Pat and Sam’s perceptual, emotional, and abstract conceptualizations of each other require bindings of neural representations into new ones. Fleeting bindings such as Pat noticing that Sam has black hair can be done by synchronization of neural representations, with neural groups for black and hair firing in harmony. But more permanent inferences such as Sam seeing Pat as agreeable are more likely to require neural binding to produce new, enduring representations.

Chemistry does not happen all at once but depends on how the interaction develops. Initial awkwardness may be overcome by increasing amounts of mutual fun and interest. A good first meeting will leave Pat and Sam with pleasant memories of their interactions, which are organized roughly by the order of the events. This ordering depends on each of their brains being capable of binding that links the events to memories that make sense of how the interaction proceeds.


Through their interactions, Pat and Sam are hoping to make sense of each other by forming a coherent interpretation of what the other believes, wants, and values. Coherence can easily fail—for example, if Pat professes dedication to equality but makes racist comments.

More interactively, Pat and Sam may come to discover coherence in their common views if they realize they have similar goals, plans, and values. Reis, Regan, and Lyubomirsky do not use the term “coherence,” but they describe how chemistry can arise from shared identities and matching personal goals. The chemistry that may develop between Pat and Sam is much more than their physical attraction to each other because conversation also reveals if they are a good fit for each other with respect to religion, career plans, lifestyle, and geographical preferences.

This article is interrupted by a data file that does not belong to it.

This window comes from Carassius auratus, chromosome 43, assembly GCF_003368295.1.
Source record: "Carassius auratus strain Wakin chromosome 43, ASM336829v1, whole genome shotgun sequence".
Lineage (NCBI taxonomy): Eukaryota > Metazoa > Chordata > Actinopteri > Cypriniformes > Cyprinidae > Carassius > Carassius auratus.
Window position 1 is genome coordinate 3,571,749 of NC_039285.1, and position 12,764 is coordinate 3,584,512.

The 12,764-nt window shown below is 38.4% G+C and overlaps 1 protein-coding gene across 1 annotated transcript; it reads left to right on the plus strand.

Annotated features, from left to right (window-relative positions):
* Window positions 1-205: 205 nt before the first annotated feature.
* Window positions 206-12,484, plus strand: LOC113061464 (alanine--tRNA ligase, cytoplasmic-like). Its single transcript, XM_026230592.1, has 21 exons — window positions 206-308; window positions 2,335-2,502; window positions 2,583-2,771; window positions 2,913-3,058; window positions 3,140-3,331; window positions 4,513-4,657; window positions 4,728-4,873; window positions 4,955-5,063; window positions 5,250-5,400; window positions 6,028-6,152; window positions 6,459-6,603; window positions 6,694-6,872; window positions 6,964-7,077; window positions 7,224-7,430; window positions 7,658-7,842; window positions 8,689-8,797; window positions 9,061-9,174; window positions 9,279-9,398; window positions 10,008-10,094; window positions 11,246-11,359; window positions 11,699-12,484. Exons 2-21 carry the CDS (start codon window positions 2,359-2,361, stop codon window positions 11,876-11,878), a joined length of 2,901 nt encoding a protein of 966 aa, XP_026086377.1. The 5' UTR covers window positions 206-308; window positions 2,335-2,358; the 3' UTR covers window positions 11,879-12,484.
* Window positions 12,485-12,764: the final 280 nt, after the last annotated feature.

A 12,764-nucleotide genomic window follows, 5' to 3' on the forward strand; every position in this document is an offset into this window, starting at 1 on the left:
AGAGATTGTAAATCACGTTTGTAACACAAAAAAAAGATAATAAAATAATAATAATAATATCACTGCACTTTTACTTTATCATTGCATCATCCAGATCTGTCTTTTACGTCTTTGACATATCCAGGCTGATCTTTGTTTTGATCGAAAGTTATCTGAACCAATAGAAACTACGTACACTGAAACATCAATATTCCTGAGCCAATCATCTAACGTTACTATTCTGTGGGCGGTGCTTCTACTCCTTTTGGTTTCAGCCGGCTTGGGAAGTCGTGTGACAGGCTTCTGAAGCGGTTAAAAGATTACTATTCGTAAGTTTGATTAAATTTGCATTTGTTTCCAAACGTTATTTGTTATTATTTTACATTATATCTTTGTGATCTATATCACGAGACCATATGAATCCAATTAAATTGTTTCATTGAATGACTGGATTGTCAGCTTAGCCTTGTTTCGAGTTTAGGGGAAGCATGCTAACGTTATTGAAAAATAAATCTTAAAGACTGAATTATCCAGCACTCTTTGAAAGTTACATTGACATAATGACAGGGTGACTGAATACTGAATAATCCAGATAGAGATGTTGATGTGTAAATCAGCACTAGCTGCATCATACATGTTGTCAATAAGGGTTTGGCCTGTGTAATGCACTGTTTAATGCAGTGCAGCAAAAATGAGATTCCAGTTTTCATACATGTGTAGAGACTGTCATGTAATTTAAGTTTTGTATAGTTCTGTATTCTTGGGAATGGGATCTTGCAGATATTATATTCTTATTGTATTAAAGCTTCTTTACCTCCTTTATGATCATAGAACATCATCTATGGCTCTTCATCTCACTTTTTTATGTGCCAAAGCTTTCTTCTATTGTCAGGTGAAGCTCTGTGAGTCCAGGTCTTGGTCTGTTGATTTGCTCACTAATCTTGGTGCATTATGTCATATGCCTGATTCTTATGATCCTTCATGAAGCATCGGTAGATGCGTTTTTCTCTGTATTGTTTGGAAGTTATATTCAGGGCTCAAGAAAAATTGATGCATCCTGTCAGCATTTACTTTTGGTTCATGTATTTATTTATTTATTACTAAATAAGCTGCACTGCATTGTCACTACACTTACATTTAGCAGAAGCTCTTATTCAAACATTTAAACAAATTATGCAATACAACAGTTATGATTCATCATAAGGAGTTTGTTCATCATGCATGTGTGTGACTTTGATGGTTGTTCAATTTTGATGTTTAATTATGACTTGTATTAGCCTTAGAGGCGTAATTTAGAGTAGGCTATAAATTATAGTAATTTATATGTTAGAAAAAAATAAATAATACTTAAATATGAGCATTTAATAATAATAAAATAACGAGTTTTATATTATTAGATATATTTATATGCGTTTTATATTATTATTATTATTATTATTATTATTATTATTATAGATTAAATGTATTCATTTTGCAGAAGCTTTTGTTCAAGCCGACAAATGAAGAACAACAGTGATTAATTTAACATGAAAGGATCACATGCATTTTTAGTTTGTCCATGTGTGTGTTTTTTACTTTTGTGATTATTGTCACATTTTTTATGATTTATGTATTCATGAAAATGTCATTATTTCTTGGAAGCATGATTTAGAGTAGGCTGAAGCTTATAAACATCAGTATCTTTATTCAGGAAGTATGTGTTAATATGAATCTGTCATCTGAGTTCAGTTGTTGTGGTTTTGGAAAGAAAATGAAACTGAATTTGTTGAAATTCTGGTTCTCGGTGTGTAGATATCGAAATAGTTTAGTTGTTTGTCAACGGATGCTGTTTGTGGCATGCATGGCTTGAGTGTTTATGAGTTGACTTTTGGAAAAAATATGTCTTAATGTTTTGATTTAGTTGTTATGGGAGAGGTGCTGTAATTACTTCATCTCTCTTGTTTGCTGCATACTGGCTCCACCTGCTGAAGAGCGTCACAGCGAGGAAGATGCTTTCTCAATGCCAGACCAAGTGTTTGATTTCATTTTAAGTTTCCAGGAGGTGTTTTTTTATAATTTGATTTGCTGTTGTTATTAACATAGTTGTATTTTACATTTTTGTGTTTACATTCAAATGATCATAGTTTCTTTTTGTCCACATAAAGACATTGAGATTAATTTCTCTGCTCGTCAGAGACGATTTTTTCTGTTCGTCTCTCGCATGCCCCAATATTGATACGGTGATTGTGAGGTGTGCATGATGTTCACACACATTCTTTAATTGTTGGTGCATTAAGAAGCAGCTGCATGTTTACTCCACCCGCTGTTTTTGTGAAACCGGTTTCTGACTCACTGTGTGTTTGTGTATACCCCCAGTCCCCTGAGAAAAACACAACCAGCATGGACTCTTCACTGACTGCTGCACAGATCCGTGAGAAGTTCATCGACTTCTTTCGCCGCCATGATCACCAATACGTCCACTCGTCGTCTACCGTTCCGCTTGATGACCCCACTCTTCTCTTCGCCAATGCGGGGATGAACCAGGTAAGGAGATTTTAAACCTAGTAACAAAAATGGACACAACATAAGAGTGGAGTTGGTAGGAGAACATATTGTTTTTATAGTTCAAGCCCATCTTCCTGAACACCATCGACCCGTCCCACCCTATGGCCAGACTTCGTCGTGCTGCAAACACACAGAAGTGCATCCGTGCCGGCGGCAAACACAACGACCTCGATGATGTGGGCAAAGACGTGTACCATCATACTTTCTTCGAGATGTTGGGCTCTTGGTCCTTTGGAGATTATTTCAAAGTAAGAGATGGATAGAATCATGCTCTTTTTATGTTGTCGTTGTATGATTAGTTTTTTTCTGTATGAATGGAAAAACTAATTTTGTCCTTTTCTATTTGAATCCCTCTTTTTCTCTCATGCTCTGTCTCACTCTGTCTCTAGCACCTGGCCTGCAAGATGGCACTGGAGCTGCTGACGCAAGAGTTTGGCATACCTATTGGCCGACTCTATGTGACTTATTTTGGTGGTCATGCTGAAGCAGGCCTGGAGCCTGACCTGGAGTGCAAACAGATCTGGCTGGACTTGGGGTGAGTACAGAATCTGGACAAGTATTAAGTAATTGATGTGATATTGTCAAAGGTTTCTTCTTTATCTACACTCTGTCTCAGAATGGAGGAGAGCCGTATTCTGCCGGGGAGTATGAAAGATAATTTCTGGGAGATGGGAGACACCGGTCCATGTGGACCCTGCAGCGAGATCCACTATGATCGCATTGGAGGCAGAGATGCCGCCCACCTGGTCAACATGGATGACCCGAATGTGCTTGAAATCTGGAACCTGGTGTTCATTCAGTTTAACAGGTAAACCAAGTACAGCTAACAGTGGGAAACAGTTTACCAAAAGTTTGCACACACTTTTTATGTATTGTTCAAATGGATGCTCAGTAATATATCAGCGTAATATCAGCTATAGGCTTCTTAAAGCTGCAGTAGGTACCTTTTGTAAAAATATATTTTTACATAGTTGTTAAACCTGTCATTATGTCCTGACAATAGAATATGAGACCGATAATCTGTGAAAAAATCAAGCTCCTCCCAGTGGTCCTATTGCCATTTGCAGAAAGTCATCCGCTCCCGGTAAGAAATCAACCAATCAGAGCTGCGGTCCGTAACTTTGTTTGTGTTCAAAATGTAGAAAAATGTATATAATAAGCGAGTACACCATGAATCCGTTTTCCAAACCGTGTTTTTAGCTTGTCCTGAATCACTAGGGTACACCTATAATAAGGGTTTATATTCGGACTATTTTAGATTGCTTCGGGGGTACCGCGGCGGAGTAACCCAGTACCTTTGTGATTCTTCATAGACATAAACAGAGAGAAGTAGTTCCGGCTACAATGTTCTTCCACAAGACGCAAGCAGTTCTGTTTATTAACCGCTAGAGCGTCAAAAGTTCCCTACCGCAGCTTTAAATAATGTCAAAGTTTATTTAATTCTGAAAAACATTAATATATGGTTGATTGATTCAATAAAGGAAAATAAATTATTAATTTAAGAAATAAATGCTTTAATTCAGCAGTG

Reis, Regan, and Lyubomirsky describe how shared attention is crucial for the interactional synchrony that contributes to the feeling of chemistry. If Pat is constantly checking her phone, then Sam will naturally infer a lack of interest in their relationship.

Attention results from competition between neural representations. Pat and Sam will thrive if they are much more interested in each other than in the many distractions in their lives. Competition is largely shaped by emotions—in this case, Pat and Sam finding each other sufficiently interesting, exciting, fun, and sexy to focus their attention.

Both conceptual and embodied factors can contribute to their feelings that the conversational moment deserves more consciousness than their surroundings or other concerns. Neural competition determines whether dating couples are consciously aware of each other and convey the degree of mutual interest required to move forward with a relationship.

Reis, Regan, and Lyubomirsky describe chemistry as arising from the interaction of cognitive, affective, and behavioral processes. Compatibly, I have described the conscious experience of chemistry as requiring the interactions of neural firings, inferences that make coherent sense of interactions, and emotional responses that marshal attention to outcompete distractions.